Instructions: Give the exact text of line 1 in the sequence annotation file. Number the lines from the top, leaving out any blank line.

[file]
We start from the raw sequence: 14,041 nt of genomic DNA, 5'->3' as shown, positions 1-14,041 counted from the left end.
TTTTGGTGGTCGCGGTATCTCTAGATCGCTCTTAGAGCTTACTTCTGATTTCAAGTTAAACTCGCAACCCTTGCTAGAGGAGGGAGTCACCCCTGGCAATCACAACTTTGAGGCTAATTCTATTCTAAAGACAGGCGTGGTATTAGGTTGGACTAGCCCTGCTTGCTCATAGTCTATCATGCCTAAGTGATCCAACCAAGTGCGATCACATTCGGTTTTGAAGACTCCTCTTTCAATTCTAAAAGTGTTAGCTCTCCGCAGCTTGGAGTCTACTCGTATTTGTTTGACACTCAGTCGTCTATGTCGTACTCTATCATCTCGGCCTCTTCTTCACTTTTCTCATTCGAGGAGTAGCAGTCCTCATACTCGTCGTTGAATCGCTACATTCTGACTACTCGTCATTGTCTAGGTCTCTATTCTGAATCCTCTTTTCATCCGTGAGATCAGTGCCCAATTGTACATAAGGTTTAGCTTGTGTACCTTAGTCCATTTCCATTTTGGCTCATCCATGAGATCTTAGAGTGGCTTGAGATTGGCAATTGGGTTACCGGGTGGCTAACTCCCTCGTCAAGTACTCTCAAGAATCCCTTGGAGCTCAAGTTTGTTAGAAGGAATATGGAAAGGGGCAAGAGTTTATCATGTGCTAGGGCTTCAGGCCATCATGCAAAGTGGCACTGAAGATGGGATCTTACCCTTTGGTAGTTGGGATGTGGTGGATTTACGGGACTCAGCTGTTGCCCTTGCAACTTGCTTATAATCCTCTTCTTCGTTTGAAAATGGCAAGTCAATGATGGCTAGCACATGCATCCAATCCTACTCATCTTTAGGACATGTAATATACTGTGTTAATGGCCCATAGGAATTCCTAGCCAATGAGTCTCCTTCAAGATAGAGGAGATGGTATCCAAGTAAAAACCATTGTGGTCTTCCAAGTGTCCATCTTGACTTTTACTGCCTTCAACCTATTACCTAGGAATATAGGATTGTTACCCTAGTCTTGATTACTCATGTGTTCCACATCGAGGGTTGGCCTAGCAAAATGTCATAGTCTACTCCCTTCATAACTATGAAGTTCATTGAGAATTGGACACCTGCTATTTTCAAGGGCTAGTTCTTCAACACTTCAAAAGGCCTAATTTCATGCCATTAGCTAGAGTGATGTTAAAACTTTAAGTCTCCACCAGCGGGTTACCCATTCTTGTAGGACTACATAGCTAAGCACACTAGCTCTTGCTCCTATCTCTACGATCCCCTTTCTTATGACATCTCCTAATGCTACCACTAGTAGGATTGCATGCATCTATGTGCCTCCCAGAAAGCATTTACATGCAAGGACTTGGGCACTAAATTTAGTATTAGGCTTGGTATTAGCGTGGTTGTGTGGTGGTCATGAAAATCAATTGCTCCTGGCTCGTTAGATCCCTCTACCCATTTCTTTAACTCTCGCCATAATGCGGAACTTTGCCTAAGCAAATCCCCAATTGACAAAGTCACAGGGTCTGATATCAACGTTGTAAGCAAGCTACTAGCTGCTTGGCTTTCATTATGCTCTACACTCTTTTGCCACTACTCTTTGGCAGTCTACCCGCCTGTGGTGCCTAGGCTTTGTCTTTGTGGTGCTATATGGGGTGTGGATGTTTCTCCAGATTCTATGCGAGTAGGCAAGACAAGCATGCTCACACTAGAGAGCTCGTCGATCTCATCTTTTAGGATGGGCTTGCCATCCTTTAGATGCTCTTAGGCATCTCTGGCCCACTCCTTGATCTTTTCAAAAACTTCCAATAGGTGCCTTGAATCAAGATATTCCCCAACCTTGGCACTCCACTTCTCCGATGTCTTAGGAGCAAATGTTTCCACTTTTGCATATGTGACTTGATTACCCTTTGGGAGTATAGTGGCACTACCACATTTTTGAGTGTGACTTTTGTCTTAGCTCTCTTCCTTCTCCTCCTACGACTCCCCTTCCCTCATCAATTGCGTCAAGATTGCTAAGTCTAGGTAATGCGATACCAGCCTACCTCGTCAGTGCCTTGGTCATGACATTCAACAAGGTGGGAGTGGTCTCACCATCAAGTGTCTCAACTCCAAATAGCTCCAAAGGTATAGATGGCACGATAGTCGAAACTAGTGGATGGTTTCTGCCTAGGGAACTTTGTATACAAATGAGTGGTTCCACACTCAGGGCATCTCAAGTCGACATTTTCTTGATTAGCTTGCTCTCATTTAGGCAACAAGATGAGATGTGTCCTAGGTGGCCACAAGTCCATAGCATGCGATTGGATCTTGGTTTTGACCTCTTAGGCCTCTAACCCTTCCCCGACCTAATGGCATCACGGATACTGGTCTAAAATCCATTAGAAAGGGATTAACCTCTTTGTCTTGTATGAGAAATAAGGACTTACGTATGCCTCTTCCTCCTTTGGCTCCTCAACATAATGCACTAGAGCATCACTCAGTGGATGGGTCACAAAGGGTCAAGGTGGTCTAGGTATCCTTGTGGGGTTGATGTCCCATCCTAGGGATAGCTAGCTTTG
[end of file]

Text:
We start from the raw sequence: 14,041 nt of genomic DNA, 5'->3' as shown, positions 1-14,041 counted from the left end.